I think down climbing is more intense than going up because your concentrating on your foot work and making sure there placed well to the backdrop of all the meters and meters between you and the ground.


Like mentioned previously, sometimes Down climbing is your only option.

If the topout is loose you would want to just stick to the secure rock your on and down climb.

Another example is if the cliff doesnt have a hike down. If this is the case, like on most sport climbing crags, you also will have to downclimb.

Alex Honnold, the most well known Free soloist had a curcuit of climbs he would free solo one after the other to quickly build up milage free soloing.

In a curcumstance like this where all your stuff is at the base of the climb, and you have more to do in that area, Down climbing makes the most sense.

However you dont want to try down climbing just because its convinient because getting to the top is only halfway, and lots of incidents occur on the down climb.

Downclimbing might not be an option however,

Its pretty common for climbs to have moves that cant be reversed.

Once you have done a move like this, like a deadpoint


The third popular option is Rappelling! However this isnt always an option an will need to be set up before the Free Solo.

You can stash a rope and rapelling gear at the top of your climb to make it back down if you dont fancy the walk down, or downclimbing isnt viable.

Sometimes, like in Alex Honnolds case, when he first attempted the el cap solo, he had a fixed line so he didnt have to try and downclimb the slabs at the bottom, because some of those moves were probably irreversible. Rappelling might be the only option to come down the way you came if a section of the climb is not possible as a downclimb. this actually happens quite frequently where a move cannot be ‘undone’ and your commited to climbing too the top.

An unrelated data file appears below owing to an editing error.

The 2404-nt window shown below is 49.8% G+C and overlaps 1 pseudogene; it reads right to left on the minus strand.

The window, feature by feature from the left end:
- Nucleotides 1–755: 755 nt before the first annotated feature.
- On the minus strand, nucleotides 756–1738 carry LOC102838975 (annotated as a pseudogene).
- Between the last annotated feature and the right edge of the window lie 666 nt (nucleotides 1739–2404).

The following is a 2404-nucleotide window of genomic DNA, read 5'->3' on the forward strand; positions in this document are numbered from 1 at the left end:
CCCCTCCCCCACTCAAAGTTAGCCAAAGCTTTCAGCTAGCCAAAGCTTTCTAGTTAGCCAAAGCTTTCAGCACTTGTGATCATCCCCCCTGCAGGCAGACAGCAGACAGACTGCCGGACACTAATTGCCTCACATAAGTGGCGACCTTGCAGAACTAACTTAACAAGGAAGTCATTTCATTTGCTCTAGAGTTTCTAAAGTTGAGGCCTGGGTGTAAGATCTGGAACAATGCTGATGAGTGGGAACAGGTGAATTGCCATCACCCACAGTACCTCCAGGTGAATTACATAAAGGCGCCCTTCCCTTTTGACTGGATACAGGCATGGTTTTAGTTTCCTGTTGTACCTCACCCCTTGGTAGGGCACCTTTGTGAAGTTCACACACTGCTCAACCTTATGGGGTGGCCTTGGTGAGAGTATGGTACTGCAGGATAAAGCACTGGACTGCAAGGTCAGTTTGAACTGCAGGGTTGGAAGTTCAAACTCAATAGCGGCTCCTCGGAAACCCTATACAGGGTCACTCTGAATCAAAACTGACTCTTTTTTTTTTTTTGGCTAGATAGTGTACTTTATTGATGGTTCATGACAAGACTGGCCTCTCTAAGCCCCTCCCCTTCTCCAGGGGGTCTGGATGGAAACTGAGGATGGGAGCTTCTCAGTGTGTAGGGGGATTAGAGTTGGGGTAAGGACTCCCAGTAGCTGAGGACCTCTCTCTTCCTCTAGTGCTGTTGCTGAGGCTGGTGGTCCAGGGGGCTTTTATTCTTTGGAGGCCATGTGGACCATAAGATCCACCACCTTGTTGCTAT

An example of moves that cannot be down climbed is a dyno, i cant imagine many cases where you can down wards dyno and even subtle moves like swinging left into a new crack system maybe an irreversible move.


Finally, base jumping is the last and probably least common method of getting back down, as its a high risk activity in itself. It isnt a viable option for climbs under at MINIMUM 60 feet, acoording to This article on the Gaurdian.Opens in a new tab. so this is only really option of your soloing a climb with great hight, at least a multipitch.

Its not legal to BASE jump in Yosemite valley (wiki linked hereOpens in a new tab.) so its not really an option here either unless your a rebel.

Imagine that though, you summit a 2000 foot big wall on a sunny day. take your shoes off and jump straight back down over the climb, soaring through the air and landing back where you began hours ago, in a couple minutes. Base jumping seems incredible and very convinient in these scenarios like Switzerland where theres soaring walls permited for base jumping, But it comes with its downsides. Most people regard base jumping as the riskiest and most dangerous of the extreme sports and rightly so. Base jumping is average ‘430 micromorts’ per jump. Micromorts is the chance in a million theres a fatality. general day to day life is given 1 micromort. for comparison a 100km motorbike ride is given 10 micromorts.


Rock climbing, Free Soloing, Base jumping and rapelling are all very serious activities, dont attempt anything without proper, professional guidance. this is simply a brief explenation, dont take any of what i say as professional advice!

Anyway, thank you if youve made it this far. i hope this article brought you some value as i really enjoy writing them. Thanks.